- The positive charge of each atom is different from the charge of a different atom. And that the number of electrons inside the atom is equal to the number of protons inside the atom (leading to a neutrally charged atom).
- Negatively charged particles (electrons) orbit the nucleus at any distances (much like planets orbiting the sun).

However, based on electrodynamics, the Rutherford Model was found to be unstable. Seeing the problems with the Rutherford Model, Bohr decided to formulate an atom that would correct the instability problems of the Rutherford Model.

- Petrucci, Ralph H., William S. Harwood, Geoffery F. Herring, and Jeffry D. Madura.
__General Chemistry__. 9th ed. New Jersey: Pearsin Prentice Hall, 2007.

1. What is the change of energy of He^{+} when it moves from energy level n=1 to energy level n=5? Is radiation emitted or absorbed?

First things first: Let's write all of the information we are given and the information we are trying to find.

Information given: n_{i}=1 n_{f}=5

Information that we are trying to find: Change in energy (∆E)

He^{+} is a hydrogen-like atom, since it has the same amount of electrons as hydrogen. However, it has a different number of protons than hydrogen, which gives it a different atomic number, so we need to include the atomic number Z in the equation for the change in energy.

∆E= -Z^{2}R_{H}(1/n_{f}^{2}- 1/n_{i}^{2}) where constant R_{H} = 2.179 X 10^{-18}

∆E = - (2^{2})(2.179 X 10^{-18} J)(1/5^{2} - 1/1^{2})

∆E = (-8.716 X 10^{-18} J)(0.04 - 1.00)

*∆E = 8.367 X 10*^{-18} *J*

since the value of energy change positive, * radiation was absorbed *in this change of energy level

**2. When the frequency associated with an energy change of hydrogen is 6.166 X 10 ^{14} cycles/s and the final energy level is 4, what is the initial energy level?**

**Solution**

First, let's write all of the information we are given along with the information that we are trying to find:

Given information: v = 6.166 X 10^{14} cycles/s n_{f} = 4

Information we want to find: n_{i}

Since this question is referring to a hydrogen atom, we can use the equations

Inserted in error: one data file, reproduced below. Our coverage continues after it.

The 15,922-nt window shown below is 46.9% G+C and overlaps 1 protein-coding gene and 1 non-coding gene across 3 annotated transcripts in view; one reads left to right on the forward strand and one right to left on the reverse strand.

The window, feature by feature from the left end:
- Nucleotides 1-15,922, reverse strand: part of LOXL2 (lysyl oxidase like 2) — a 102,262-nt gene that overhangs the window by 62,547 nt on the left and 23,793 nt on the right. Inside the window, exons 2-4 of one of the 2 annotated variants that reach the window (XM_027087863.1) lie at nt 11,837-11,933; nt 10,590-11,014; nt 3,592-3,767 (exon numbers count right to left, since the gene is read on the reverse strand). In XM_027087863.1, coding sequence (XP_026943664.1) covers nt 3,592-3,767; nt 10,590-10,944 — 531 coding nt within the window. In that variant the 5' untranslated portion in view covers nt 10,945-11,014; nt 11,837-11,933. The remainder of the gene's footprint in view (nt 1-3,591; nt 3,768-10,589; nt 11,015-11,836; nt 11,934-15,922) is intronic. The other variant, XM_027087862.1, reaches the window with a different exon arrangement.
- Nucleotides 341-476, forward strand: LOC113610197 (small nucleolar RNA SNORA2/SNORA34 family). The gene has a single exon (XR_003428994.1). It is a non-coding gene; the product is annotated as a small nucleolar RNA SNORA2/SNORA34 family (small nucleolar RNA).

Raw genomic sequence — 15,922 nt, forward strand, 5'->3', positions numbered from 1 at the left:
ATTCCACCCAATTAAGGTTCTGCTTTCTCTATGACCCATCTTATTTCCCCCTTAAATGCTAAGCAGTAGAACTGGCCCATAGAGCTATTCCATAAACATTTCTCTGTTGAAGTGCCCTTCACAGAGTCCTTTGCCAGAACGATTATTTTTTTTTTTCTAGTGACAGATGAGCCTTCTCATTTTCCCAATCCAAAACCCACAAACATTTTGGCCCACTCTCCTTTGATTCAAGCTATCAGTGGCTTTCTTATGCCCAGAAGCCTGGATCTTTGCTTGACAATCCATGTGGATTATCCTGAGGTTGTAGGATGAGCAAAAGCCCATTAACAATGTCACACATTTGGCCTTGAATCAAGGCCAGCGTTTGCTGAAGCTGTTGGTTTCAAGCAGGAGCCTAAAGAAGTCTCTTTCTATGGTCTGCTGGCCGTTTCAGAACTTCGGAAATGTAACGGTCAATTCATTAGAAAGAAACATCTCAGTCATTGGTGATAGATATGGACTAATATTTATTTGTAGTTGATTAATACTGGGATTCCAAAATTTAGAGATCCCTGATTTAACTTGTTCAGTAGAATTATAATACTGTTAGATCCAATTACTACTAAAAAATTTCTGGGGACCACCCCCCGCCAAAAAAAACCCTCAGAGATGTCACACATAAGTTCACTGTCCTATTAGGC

\[\Delta{E}= h\nu\]

and

\[\Delta{E} = - R_H \left( \dfrac{1}{n_f^2} - \dfrac{1}{n_i^2} \right)\]

and equate them to each other, resulting in:

\[h\nu = - R_H \left( \dfrac{1}{n_f^2} - \dfrac{1}{n_i^2} \right)\]

where constant h = 6.626 X 10^{-34} J s/cycle and constant R_{H}= 2.179 X 10^{-18} J.

So the only variable in this new equation that is not given to us is ni. Let's plug in our known values now:

(6.626 X 10^{-34} J s/cycle) (6.167 X 10^{14} cycles/s)=(-2.179 X 10^{-18} J)[1/(4^{2})- 1/(n_{i}^{2})]

Remember to pay attention to the units in every equation. In these next few steps, we are going to clean up the calculations, and many of these units will cancel out.

(4.086 X 10^{-19} J)/ (-2.179 X 10^{-18} J) = 0.0625 - 1/(n_{i}^{2})

-.1875 - .0625 = -1/(n_{i}^{2})

n_{i}^{2} = 1/.25

n_{i}^{2} = 4

*n*_{i}* = 2*

**3. If there is a frequency of 1.867 X 10 ^{12} s^{-1} involved with a change in energy level, what must the change in energy of this photon be?**

**Solution**

We are given v = 1.867 X 10^{12} s^{-1}

and we are trying to find ∆E.

We know that constant h = 6.626 X 10^{-34} J s/photon, so we can plug these values into the equation:

∆E = hv

∆E = (6.626 X 10^{-34} J s/photon)(1.867 X 10^{12} s^{-1})

__∆E = 12.371 X 10__^{-22} __J/photon__

**4. If possible, what is a likely energy level for a hydrogen atom with E _{n}= -6.053 X 10^{-20} J?**